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Re: problems/risks due to programming language, stories requested
In article <BILL.90Feb27143004@hcx2.ssd.harris.com> firstname.lastname@example.org
(Bill Leonard) writes:
> In article <email@example.com> firstname.lastname@example.org.EDU (Gerald
> Again it looks like this bug wouldn't have occurred in another
> programming language.
> I can't resist saying that this last statement seems to me to be utter
> nonsense. What programming language (read, compiler) can read the
> programmer's mind and tell what he meant? The use of the "break"
> was a logic error (actually, it sounds like it was a lack of knowledge of
> the language, since "break" does not apply to "if"). I can't imagine a
> programming language that could discern this type of error. [If I use
> WHILE instead of IF, for instance, I can expect some things to work and
> some not. Yet I seriously doubt any compiler could possibly detect this
> I certainly think programmers often choose an inappropriate language,
> shy away from anecdotal stories like these because they seem (to me) to
> spread a lot of misinformation. Unless you implement a project in
> languages, it is nothing more than a guess to say what would have
> if the project had been implemented in some other language. Perhaps you
> would have discovered an even more serious flaw in that language, or you
> might simply find it was no better or worse than the one you chose, just
> Most of the stories I have heard along these lines all struck me as
> the point: how well was the program tested? Were there code reviews?
> Design reviews? All of these techniques are proven to reduce errors.
> of the errors in these stories (e.g., the infamous dot-versus-comma one)
> should have been found with even rudimentary testing.
> Use of an inappropriate language is no excuse for abandoning other
> of good software engineering.
I don't think that anyone's claiming that it is an excuse; I believe the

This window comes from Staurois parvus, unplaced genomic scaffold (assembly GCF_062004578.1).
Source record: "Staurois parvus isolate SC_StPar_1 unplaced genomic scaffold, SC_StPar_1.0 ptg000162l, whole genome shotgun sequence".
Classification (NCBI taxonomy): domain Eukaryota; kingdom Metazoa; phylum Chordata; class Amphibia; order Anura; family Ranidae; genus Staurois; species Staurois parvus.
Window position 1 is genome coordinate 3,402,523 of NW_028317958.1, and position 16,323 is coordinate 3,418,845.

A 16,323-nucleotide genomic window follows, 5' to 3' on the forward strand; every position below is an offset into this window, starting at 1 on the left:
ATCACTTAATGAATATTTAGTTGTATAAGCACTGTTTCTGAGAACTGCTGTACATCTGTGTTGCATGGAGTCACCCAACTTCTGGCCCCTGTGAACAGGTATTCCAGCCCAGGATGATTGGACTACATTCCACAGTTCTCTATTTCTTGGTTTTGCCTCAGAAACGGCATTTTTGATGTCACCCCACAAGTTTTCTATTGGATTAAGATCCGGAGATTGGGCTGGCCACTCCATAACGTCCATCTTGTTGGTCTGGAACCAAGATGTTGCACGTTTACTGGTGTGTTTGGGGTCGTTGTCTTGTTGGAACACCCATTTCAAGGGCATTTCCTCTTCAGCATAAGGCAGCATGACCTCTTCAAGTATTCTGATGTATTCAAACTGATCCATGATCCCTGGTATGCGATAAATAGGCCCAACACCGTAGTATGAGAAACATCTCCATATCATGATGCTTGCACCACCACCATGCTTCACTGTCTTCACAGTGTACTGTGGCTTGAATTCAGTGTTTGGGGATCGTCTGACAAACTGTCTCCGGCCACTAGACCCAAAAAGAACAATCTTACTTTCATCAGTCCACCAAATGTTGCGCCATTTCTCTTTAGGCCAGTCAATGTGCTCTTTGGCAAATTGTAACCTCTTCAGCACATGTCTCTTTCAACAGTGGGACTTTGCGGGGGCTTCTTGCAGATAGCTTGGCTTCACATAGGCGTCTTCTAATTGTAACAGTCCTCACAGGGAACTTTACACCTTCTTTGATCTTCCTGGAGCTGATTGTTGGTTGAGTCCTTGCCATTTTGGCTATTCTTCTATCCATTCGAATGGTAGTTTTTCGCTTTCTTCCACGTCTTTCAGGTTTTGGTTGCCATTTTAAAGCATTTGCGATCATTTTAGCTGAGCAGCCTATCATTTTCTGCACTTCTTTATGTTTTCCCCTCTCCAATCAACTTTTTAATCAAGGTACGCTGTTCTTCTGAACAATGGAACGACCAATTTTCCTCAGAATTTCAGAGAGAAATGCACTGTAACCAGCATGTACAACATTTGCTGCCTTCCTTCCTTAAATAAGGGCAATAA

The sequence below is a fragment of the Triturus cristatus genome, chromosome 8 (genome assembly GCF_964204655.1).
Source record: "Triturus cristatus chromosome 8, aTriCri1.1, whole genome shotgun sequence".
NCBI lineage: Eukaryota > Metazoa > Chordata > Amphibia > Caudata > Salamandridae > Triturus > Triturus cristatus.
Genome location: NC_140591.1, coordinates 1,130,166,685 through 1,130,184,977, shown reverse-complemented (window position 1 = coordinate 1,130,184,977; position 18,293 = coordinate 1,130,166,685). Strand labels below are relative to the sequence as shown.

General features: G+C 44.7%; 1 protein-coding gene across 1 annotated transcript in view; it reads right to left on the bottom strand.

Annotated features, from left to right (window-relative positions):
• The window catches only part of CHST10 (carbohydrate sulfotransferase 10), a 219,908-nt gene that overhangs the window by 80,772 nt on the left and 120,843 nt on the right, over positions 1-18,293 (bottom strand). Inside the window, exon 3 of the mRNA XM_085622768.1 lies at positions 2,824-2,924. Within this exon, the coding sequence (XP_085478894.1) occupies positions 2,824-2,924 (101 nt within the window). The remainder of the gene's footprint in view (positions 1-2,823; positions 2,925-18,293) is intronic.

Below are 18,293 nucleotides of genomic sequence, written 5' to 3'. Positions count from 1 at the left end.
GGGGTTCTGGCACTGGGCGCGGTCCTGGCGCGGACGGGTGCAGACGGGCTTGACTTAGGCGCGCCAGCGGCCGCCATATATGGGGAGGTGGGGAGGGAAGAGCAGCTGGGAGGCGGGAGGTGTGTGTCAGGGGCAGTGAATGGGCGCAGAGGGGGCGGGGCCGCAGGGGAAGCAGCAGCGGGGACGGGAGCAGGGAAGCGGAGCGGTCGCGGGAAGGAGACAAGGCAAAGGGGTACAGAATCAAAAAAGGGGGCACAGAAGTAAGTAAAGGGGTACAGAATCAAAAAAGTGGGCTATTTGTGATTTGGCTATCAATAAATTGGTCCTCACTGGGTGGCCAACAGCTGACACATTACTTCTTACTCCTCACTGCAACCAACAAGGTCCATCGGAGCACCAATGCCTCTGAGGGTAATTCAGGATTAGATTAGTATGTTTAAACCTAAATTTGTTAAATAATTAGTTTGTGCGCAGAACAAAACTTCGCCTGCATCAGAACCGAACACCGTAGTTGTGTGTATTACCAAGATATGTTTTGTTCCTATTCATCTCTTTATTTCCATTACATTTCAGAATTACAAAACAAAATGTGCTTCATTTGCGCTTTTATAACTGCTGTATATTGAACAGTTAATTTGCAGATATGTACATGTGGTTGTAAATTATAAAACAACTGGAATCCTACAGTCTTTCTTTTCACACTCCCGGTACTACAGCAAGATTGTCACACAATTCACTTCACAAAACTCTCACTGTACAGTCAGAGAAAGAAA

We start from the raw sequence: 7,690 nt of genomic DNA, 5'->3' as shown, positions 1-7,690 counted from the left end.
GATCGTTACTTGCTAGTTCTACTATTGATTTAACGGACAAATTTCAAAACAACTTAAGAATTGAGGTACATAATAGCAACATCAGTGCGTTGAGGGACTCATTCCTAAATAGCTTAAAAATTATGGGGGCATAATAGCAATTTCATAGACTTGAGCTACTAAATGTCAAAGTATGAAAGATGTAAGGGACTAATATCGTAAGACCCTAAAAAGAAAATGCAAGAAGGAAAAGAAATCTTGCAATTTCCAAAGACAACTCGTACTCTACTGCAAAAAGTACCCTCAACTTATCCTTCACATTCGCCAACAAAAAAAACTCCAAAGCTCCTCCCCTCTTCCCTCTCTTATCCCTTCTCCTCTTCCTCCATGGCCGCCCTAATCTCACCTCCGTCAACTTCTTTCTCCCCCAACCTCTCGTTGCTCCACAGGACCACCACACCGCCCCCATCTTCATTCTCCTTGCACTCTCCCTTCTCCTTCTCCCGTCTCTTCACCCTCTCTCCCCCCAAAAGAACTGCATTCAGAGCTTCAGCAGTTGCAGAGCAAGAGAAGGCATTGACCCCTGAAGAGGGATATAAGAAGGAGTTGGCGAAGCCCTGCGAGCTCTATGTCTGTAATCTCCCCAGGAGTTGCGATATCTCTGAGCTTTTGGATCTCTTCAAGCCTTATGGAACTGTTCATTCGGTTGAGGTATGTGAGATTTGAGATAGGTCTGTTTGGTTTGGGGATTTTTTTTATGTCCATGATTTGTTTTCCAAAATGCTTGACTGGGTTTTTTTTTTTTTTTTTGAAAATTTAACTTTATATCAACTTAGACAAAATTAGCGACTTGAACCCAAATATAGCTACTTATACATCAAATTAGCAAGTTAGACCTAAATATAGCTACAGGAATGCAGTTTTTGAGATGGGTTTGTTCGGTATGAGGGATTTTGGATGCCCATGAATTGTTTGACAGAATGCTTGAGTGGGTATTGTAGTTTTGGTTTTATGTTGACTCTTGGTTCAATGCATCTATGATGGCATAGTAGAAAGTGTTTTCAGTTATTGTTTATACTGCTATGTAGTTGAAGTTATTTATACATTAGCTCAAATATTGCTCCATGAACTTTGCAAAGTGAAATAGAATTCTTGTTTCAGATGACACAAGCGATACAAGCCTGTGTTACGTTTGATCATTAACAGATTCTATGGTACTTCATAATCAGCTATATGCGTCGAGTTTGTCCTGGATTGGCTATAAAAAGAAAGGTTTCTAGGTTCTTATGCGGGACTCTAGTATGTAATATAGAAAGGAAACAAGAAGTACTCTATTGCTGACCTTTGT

point was that some languages applied to some tasks lend themselves to
error more than another language applied to the same task. If you wish to
interpret the above story as a rather pointed jab at the C programming
language, and object to C being treated that way, that's fine, but please
just say so.
For what it's worth, my personal opinion is that C lends itself to
precisely the kinds of errors noted above--when does break work and when
doesn't it, and why in God's name do you need it in switch statements in
the first place, etc. I believe that it's C's historical looseness that
is simultaneously its greatest weakness, when it leads to errors like
this, and its greatest strength--C doesn't restrict you; C is mean and
lean; C is close to the hardware; real programmers use C; even, God help
us, C is the only language you need! We all know C programmers whose
machismo is thus huffed and puffed up (another of my personal opinions is
that the per capita arrogance of C programmers far outweighs the per
capita arrogance of any other language-aficionado group).
Now to get back to the important point: what language would have been
better for the task in question?
Well, I hate to say it, but it's extremely unlikely that such an error
would have been made in Pascal, since Pascal doesn't require you to
explicitly break from case...of constructs.
Before the flames start, let me just add: no, I don't necessarily prefer Pascal over C for all tasks. I generally attempt to choose the right tool for the job, rather than falling into the "when all you have is a hammer, everything looks like a nail" trap.